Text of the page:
In the very center of a colleague’s classroom bulletin board was Margaret Mead’s often-quoted statement: “Never doubt that a small group of thoughtful committed citizens can change the world.”
Though our Northside is not the world, the significance of that comment rings true in many of our communities. Small spontaneous groups throughout the Northside are at the root of many programs adding to the quality of life in our neighborhoods. These small groups of committed citizens are determined to improve their corner of the world.
I saw this as a youngster when a few residents in Brighton Heights gathered on Sunday nights at a local dairy store on Brighton Road to offer kids the opportunity to play baseball.
Out of these simple beginnings came the Brighton Heights Athletic Association and the playgrounds behind Marmaduke Street as well as the entire complex of fields and the Jack Stack swimming pool high up on what we all knew as Goat Hill.
I imagine same determination was front and center in the founding of the Acorn Hill Garden Club in Observatory Hill, the early organizing of the Northside Oldtimers, the many civic groups who placed war memorials in their neighborhoods honoring the men and women who served in several of our country’s armed conflicts and the recent movements to improve the Allegheny Commons and Riverview parks.
This month, one such group, the Allegheny Historic Preservation Society, will celebrate the 20th anniversary of its Tiffany Concert Series, a venue of musical programs that greatly helped in the Society’s mission to preserve one of the Northside’s most significant landmarks.
In the early 1990s a small group of folks led by Jack Schmidt gathered together to address the badly deteriorating Calvary Methodist church building at the corner of Allegheny and Beech avenues.
For the most part, these folks were not Methodists, but they were conscious of the historic, architectural and aesthetic importance of of the crumbling structure.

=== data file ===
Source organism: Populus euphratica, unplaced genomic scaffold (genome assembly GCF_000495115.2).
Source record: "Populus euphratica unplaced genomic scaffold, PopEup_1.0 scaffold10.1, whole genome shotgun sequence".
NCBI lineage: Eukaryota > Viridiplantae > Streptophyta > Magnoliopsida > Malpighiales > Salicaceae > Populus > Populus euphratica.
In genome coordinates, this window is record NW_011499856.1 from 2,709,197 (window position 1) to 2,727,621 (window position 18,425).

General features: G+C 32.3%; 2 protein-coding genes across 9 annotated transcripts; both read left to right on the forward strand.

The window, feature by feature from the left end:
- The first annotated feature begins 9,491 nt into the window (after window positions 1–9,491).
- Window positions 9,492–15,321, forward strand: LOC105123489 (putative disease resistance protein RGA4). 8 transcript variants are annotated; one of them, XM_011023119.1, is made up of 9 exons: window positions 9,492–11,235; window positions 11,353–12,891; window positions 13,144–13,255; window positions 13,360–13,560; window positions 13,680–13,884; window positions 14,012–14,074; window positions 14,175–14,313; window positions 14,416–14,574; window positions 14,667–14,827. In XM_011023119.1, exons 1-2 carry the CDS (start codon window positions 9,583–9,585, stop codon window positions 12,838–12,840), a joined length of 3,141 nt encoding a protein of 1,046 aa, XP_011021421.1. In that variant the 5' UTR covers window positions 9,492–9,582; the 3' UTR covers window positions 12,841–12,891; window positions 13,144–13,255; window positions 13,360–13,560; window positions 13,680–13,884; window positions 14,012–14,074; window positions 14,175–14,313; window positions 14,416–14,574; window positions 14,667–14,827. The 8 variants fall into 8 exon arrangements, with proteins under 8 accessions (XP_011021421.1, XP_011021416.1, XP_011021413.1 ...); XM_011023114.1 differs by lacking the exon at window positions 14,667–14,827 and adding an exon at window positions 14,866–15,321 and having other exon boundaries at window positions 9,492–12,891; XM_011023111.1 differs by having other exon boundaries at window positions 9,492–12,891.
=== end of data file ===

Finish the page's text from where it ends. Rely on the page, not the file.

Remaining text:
This group of five or six folks decided that an attempt must be made to create a greater awareness of the building.
That attempt was the origin of the Tiffany Concert Series. With the concert series as a catalyst for AHPS, the organizations leadership passed from Schmidt to Alice Greller then to Tom Jackson and now to Sandra Pack.
Working closely with the clerical and lay leadership of Calvary Church, the AHPS raised several millions of dollars that have preserved the magnificent building and given renewed excitement for its growing congregation.
In March and April the Tiffany Concert Series will celebrate its 20th season. On Sunday, March 30, at 4 p.m., The famed Pittsburgh Gospel Choir will be “raising the roof” in song.
Then a month later, on April 27, at the same time, the Children’s Festival Choir will delight the audience with their program, “A Night at the Opera.”
Both musical programs will be presented in the restored sanctuary flooded with the glorious hues of Calvary’s famed Tiffany windows. These two concerts bring to a close the 20th season of concerts sponsored by the AHPS. And, it all began with a small handful of committed citizens.
Tickets for these concerts are priced at $5 for students, $8 for seniors. and $10 for adults. Here is a great opportunity to enjoy inspiring music in stunning setting, and take part in a program to preserve one of the Northside’s treasured landmarks.